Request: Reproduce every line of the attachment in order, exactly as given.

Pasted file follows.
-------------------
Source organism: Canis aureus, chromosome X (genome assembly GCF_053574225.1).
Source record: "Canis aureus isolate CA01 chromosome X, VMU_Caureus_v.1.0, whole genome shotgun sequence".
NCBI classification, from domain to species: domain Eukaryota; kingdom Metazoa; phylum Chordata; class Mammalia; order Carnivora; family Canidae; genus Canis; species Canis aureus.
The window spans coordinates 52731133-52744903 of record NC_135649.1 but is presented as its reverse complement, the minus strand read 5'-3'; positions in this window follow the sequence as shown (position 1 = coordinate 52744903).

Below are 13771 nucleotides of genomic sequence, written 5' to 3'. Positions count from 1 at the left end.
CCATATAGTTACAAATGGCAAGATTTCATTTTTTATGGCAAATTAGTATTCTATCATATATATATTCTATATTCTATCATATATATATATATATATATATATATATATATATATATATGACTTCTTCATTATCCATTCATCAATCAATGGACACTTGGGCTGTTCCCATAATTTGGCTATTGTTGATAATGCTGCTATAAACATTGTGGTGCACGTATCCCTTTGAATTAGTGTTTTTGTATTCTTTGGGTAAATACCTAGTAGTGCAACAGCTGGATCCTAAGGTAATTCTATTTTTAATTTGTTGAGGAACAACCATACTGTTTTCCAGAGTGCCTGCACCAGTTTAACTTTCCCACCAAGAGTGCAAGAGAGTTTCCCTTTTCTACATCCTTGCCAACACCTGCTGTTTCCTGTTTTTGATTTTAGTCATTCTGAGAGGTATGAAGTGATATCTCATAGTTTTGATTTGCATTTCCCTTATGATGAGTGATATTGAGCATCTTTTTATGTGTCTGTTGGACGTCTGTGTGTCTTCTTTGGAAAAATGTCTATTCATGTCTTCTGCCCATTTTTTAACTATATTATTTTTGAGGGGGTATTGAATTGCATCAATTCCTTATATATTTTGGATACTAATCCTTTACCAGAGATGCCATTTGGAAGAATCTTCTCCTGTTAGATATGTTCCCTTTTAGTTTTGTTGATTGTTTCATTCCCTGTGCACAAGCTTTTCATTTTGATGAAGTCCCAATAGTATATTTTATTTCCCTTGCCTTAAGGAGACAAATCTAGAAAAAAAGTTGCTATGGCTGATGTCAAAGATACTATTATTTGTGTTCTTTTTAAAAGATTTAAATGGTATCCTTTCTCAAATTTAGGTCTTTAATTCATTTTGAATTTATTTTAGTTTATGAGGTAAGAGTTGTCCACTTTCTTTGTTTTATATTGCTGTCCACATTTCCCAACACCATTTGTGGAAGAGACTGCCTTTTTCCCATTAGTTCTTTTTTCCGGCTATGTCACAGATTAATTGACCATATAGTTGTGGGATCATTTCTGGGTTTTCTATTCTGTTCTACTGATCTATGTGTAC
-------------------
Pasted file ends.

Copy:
Source organism: Canis aureus, chromosome X (genome assembly GCF_053574225.1).
Source record: "Canis aureus isolate CA01 chromosome X, VMU_Caureus_v.1.0, whole genome shotgun sequence".
NCBI classification, from domain to species: domain Eukaryota; kingdom Metazoa; phylum Chordata; class Mammalia; order Carnivora; family Canidae; genus Canis; species Canis aureus.
The window spans coordinates 52731133-52744903 of record NC_135649.1 but is presented as its reverse complement, the minus strand read 5'-3'; positions in this window follow the sequence as shown (position 1 = coordinate 52744903).

Below are 13771 nucleotides of genomic sequence, written 5' to 3'. Positions count from 1 at the left end.
CCATATAGTTACAAATGGCAAGATTTCATTTTTTATGGCAAATTAGTATTCTATCATATATATATTCTATATTCTATCATATATATATATATATATATATATATATATATATATATATGACTTCTTCATTATCCATTCATCAATCAATGGACACTTGGGCTGTTCCCATAATTTGGCTATTGTTGATAATGCTGCTATAAACATTGTGGTGCACGTATCCCTTTGAATTAGTGTTTTTGTATTCTTTGGGTAAATACCTAGTAGTGCAACAGCTGGATCCTAAGGTAATTCTATTTTTAATTTGTTGAGGAACAACCATACTGTTTTCCAGAGTGCCTGCACCAGTTTAACTTTCCCACCAAGAGTGCAAGAGAGTTTCCCTTTTCTACATCCTTGCCAACACCTGCTGTTTCCTGTTTTTGATTTTAGTCATTCTGAGAGGTATGAAGTGATATCTCATAGTTTTGATTTGCATTTCCCTTATGATGAGTGATATTGAGCATCTTTTTATGTGTCTGTTGGACGTCTGTGTGTCTTCTTTGGAAAAATGTCTATTCATGTCTTCTGCCCATTTTTTAACTATATTATTTTTGAGGGGGTATTGAATTGCATCAATTCCTTATATATTTTGGATACTAATCCTTTACCAGAGATGCCATTTGGAAGAATCTTCTCCTGTTAGATATGTTCCCTTTTAGTTTTGTTGATTGTTTCATTCCCTGTGCACAAGCTTTTCATTTTGATGAAGTCCCAATAGTATATTTTATTTCCCTTGCCTTAAGGAGACAAATCTAGAAAAAAAGTTGCTATGGCTGATGTCAAAGATACTATTATTTGTGTTCTTTTTAAAAGATTTAAATGGTATCCTTTCTCAAATTTAGGTCTTTAATTCATTTTGAATTTATTTTAGTTTATGAGGTAAGAGTTGTCCACTTTCTTTGTTTTATATTGCTGTCCACATTTCCCAACACCATTTGTGGAAGAGACTGCCTTTTTCCCATTAGTTCTTTTTTCCGGCTATGTCACAGATTAATTGACCATATAGTTGTGGGATCATTTCTGGGTTTTCTATTCTGTTCTACTGATCTATGTGTAC